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Description: You have no doubt noticed some of the many claims in the media about the possibility that playing brain-training games can improve your general cognitive functioning. Many of these claims include statements to the effect that research has proven that their game or games do in fact have a positive influence on people’s cognitive functioning in some fairly general areas. Are these claims valid? That’s a good question. To be valid the claims would have to be supported by research that was properly designed. To be properly designed the research would have to be set up to appropriately assess both the specific claims being made about improvement in certain areas of cognitive functioning and most importantly to assess the claims about the generalizability of any possible improvements to other cognitive functions and to real life cognitive tasks. Think for a minute or two about the sorts of things you would need to take into account to design solid research studies to evaluate the effects of some of the brain training activities. After you’ve come up with a few concerns or ideas read through the article linked below which reports upon a large-scale meta-analytic study of 132 individual studies claiming support for one brain training technique or another.

Source: Brain-Training Claims Not Backed by Science, Report Shows, Association For Psychological Science.

Date: October 21, 2016


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The results of the meta-analytic study described in the article linked above are fairly straightforward. Basically, brain training exercises seem to improve performance in the specific areas of cognitive ability that are drawn upon by the specific brain exercises but, those improvements do not generalize to even closely related cognitive skills. According to the researchers, the bottom line seems to be in if you practice memorizing playing cards you will become very good at memorizing playing cards but your general memory abilities will not likely change. They point to a large number of methodological flaws in the studies of the reviewed including small sample sizes, inadequate control groups, and the tendency to report on a small number of significant findings strategically chosen from a fairly large number of non-significant findings. The general conclusion is that most brain training games and exercises do not have a general impact on mental functioning. A commentary published alongside their main meta-analytic study talked very specifically about learning strategies that have been supported by decades of scientific research and have been shown to be effective. You may well have heard about these in your psychology courses. They include the value of elaborating on material that you’re trying to learn, linking it to information already in memory, repeated testing, and spacing your practice out over time as all being particularly effective in improving memory. All good things to know when preparing for midterm exams and certainly better ways to spend your time than playing any of the multitude of brain training games available free or for a price today.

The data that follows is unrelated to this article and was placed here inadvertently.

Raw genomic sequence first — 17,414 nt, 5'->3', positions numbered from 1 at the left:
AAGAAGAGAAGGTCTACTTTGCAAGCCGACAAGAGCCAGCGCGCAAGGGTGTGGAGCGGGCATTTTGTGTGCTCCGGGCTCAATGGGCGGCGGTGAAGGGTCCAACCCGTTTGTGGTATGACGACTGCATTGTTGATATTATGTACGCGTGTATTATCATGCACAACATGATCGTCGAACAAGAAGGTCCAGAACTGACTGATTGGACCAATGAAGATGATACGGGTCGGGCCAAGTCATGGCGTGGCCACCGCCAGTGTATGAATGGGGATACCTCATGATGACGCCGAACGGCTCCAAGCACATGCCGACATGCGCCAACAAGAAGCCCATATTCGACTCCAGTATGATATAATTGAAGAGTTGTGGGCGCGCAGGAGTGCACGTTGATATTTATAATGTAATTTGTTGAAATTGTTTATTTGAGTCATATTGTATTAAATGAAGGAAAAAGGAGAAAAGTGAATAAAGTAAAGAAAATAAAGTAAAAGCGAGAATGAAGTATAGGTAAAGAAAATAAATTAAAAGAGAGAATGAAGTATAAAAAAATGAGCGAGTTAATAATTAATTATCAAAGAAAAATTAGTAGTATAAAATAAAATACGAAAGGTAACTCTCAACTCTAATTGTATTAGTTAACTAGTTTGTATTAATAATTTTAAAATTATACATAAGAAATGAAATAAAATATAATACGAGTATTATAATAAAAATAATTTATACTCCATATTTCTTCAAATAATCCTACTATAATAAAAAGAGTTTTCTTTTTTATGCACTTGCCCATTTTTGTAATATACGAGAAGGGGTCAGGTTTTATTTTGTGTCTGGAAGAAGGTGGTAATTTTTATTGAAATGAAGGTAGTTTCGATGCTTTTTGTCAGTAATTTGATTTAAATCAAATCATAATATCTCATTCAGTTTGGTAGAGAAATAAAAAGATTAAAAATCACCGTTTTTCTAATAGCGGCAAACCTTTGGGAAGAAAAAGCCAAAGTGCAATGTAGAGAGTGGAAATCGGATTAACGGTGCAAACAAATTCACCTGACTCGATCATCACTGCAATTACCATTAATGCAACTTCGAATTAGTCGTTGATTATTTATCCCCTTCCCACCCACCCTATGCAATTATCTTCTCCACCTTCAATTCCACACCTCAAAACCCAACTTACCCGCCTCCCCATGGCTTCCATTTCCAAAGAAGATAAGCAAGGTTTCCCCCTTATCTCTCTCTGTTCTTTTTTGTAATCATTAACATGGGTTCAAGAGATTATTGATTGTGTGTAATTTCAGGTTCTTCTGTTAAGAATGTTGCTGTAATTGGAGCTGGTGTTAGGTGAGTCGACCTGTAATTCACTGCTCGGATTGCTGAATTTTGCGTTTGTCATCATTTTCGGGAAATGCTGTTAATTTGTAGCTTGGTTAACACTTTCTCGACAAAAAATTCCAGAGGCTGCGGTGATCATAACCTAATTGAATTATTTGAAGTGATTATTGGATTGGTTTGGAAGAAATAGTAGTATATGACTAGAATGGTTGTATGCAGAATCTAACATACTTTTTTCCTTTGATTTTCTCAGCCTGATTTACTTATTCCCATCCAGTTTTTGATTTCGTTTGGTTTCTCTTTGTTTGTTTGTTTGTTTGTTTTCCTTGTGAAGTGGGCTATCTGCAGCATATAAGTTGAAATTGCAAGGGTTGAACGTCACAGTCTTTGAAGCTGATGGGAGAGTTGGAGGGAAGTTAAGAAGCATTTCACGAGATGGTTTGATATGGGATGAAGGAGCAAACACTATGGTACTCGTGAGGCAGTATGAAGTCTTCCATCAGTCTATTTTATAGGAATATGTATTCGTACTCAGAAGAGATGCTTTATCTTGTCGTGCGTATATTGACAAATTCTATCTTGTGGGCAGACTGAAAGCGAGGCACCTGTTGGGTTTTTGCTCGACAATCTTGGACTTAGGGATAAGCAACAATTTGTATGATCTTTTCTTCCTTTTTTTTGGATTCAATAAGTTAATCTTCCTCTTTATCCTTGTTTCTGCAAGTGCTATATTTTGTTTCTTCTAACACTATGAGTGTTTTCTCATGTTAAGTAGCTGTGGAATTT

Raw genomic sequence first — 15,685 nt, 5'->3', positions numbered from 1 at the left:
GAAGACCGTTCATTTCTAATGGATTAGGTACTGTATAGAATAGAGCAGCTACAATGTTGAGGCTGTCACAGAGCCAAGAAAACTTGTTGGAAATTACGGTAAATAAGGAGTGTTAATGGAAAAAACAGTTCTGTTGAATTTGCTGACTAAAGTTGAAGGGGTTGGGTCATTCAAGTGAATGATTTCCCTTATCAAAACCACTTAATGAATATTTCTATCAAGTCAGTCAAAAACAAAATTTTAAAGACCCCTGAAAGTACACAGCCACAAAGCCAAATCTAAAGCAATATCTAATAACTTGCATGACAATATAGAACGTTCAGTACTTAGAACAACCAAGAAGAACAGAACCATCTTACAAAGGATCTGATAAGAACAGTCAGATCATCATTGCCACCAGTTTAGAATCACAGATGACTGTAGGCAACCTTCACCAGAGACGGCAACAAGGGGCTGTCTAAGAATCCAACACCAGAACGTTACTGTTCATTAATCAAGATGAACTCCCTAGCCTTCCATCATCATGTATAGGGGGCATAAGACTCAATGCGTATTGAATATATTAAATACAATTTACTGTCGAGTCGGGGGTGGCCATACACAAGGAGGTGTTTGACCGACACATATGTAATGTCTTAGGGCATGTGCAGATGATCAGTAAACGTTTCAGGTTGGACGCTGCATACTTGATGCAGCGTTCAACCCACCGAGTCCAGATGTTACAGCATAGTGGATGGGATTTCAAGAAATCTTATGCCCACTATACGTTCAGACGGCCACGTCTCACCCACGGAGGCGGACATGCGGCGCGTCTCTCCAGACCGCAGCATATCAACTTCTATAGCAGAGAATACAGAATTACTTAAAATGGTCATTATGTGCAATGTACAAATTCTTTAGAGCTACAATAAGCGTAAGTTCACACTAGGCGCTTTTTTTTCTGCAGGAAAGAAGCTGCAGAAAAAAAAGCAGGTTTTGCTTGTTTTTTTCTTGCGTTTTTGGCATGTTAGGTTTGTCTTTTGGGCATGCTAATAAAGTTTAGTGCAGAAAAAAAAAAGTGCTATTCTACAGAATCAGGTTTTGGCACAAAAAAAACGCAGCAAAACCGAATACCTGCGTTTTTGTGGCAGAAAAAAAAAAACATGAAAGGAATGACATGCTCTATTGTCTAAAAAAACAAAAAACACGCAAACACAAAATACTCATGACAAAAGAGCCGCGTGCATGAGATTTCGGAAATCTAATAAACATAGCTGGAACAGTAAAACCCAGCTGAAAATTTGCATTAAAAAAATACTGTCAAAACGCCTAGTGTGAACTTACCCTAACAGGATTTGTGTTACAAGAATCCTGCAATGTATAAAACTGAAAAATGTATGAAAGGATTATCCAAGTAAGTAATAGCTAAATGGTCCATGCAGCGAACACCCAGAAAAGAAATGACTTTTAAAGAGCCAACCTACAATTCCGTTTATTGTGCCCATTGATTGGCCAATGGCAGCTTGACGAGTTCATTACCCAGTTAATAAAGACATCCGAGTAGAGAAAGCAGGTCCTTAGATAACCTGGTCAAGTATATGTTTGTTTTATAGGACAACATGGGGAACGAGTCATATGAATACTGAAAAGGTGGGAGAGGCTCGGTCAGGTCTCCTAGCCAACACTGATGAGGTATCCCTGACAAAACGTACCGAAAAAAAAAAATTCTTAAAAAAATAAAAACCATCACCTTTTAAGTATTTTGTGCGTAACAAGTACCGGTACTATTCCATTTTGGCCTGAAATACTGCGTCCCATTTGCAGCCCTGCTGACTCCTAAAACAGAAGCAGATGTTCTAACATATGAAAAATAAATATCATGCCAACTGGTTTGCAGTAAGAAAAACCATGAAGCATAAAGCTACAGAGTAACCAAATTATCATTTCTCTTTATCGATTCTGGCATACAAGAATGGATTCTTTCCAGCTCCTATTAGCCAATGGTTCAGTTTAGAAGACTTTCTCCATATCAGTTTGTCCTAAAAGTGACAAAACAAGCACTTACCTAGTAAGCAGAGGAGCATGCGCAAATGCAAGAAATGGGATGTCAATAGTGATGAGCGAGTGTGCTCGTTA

Questions for Discussion:

  1. What sorts of claims are being made by people and companies marketing brain training games?
  2. What are some of the methodological concerns raised by the article linked above in relation to the studies claiming to show support for the general impact of brain training games on cognitive functioning?
  3. What sort of marketing wariness do we need to adopt when assessing claims like those made by the developers of brain training games and what sort of things should we do if we actually want to move towards having our brain function more effectively and efficiently?

References (Read Further):

Simons, D. J., Boot, W. R., Charness, N., Gathercole, S. E., Chabris, C. F., Hambrick, D. Z., & Stine-Morrow, E. A. (2016). Do “Brain-Training” Programs Work?. Psychological Science in the Public Interest, 17(3), 103-186.

Melby-Lervåg, M., & Hulme, C. (2013). Is working memory training effective? A meta-analytic review. Developmental psychology, 49(2), 270.

Owen, A. M., Hampshire, A., Grahn, J. A., Stenton, R., Dajani, S., Burns, A. S., … & Ballard, C. G. (2010). Putting brain training to the test. Nature, 465(7299), 775-778.

McCabe, J. A., Redick, T. S., & Engle, R. W. (2016). Brain-Training Pessimism, but Applied-Memory Optimism. Psychological Science in the Public Interest, 17(3), 187-191.